Discovering the Internal Heroes. Focused on avoiding discomfort, Tim, like many of us, had become blind to powerful unseen voices in his mind. As he developed an inner discipline, Tim discovered that there was a courageous voice that lived within him. He was not as familiar with this part of himself as the self-limiting voices, but he learned to bring it into the forefront of his awareness during trading. As he developed a tiger-like Courageous Voice, he was able to confront the inner critic and force it out of his awareness.  This moved his psychology out of fear, self doubt, grandiosity, and impulsivity. This new psychological space in his mind calmed him down and allowed him to make another discovery.
      In the calm state of mind that he had been able to create, Tim also discovered a wise part of himself that used patience and dispassion to make decisions. The development of this voice in his mind allowed him to stand at a distance from the turmoil of the markets and make buying and selling decisions impartially – with no emotional involvement in the trade. He was no longer being sucked into the trades by his self doubt or his implusiveness. Now he could stand on the outside and make decisions from a dispassionate state of mind.
      His trading improved dramatically as he developed these discoveries into a repeatable process – Trader’s State of Mind.

Developing the Trader’s State of Mind

       Developing a process for being in Trader’s State of Mind while trading moved Tim from trading ineffectively, questioning everything that he did, to trading with confidence. Now the trading process he used to trade analytically was matched by a psychological process that put him into Trader’s State of Mind. He now was able to analyze from a dispassionate state of mind and courageously pull the trigger on the trade. 
      His trading turn around began when he developed the ability to observe the thoughts in the mind, not as who he was, but as voices that have taken over the thoughts of his mind. Gaining mastery over this skill opens up a whole new world in trading. Historically, people report that there is far less drama in their trading. In its place is a deeper sense of calm and confidence in their capacity to maintain an effective trader’s state of mind. 
      Few people are born with a trader’s state of mind. Fortunately, it can be developed. Once a trader recognizes that building an effective trading psychology is essential to successful trading, the motivation and need to re-organize the conversations of the mind becomes apparent. And the essential elements of developing a trader’s state of mind are present within each of us.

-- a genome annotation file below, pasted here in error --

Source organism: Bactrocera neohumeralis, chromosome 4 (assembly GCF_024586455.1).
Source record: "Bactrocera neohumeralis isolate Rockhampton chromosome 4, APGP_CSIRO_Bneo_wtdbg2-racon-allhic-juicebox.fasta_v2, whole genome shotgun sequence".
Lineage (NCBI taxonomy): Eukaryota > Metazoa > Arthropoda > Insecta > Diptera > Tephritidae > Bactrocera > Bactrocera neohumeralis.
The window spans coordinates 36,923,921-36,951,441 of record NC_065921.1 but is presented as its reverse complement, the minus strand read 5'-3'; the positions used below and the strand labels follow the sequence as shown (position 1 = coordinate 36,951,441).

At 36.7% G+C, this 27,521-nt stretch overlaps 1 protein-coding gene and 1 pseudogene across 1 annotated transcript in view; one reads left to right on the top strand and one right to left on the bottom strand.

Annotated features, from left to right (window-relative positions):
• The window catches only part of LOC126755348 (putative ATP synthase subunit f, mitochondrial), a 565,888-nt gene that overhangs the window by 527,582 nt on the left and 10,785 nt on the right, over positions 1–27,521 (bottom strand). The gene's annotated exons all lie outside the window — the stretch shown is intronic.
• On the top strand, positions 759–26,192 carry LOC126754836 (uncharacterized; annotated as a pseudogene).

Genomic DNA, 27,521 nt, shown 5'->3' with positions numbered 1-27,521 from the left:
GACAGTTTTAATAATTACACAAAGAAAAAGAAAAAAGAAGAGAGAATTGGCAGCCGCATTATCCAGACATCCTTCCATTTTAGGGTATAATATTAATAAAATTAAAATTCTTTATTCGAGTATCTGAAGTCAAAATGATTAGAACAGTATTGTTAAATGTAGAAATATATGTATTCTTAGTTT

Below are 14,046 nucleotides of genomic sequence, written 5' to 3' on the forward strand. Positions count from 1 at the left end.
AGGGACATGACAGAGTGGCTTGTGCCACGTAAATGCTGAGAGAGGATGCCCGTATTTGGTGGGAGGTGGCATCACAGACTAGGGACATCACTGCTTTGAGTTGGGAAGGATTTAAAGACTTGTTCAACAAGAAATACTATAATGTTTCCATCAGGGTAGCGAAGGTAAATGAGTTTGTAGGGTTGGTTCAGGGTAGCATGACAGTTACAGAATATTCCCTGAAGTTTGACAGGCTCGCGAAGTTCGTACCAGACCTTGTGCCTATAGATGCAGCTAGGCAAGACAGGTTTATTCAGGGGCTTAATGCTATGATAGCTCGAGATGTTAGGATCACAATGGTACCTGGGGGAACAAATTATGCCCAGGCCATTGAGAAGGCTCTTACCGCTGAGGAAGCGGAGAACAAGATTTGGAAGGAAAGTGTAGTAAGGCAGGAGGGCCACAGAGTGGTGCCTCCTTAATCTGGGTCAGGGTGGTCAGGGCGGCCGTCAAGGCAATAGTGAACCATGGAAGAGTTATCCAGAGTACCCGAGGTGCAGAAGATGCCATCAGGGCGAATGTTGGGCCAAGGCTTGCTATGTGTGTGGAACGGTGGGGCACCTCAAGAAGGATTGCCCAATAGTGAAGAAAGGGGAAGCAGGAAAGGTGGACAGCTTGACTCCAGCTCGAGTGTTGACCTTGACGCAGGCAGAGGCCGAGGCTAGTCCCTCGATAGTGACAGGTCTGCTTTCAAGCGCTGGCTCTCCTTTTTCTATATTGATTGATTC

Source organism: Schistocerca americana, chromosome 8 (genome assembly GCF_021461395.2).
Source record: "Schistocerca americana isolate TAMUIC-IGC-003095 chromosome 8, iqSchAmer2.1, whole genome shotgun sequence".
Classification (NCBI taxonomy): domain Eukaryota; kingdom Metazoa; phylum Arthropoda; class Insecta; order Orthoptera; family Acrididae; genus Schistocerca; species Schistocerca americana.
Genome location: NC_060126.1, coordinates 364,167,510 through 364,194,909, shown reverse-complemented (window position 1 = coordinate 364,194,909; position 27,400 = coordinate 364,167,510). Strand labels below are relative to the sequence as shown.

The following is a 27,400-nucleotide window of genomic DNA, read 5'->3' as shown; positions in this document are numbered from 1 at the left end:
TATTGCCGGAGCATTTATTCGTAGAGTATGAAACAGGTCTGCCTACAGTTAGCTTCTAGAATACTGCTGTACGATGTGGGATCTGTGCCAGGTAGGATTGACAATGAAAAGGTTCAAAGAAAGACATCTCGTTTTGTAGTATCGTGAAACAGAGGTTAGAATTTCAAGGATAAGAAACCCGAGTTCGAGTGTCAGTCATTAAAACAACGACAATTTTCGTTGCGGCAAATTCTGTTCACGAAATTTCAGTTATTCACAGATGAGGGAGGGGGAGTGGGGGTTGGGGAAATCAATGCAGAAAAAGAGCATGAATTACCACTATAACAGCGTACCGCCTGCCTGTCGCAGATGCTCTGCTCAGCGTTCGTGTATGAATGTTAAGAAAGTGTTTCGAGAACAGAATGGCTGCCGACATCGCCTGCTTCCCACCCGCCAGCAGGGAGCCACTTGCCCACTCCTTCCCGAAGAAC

Our job is to awaken them. In awakening these heroic parts of the self, our interaction with the internal dialog that goes on in our mind changes dramatically. Like Tim, most of us are blind to the internal dialog and the influence it has over the invention of our lives. For example, Tim was not intentionally sabotaging his trading efforts, but his blindness to his internal dialog opened him to fear, self doubt, grandiosity, and impulsiveness. Waking up to this drama going on within him without his knowledge was humbling. Yet, it was also the door that opened to his transformation as a trader.
The Set Up for Peak Performance
      Recognizing that he could wake up and develop elements of his personal psychology – that substantially improved his capacity to train effectively – is changing Tim’s life. Not just his trading, but in his experience of joy and satisfaction with his life. His days are no longer stressful and he experiences much more calm and satisfaction with trading.  
      Does this mean he no longer falls back into his fears and self doubt? No, it does not. However, it is a teachable skill. It does mean that he has developed a set of skills that allows him to get him back into the trader’s state of mind when he does have a lapse in his personal psychology. And it means that Jack has a process he uses each trading morning to put him into trader’s state of mind.
      He no longer wakes anticipating the trading day with knots in his stomach. Now he enjoys waking up and preparing to be an impartial observer of the markets. With keen interest, he develops a plan based on the market’s close. Then he goes through a psychological process that aligns his internal dialog to be focused on the Wise One making the trading decisions and the Tiger pulling the trigger on the trade. The Shadow, Doom Kid, and the Saboteur are all still there – but he is not blind to them anymore. Better yet, he knows how to call into awareness the parts of himself that produces trading, and life, success.

Trader's State of Mind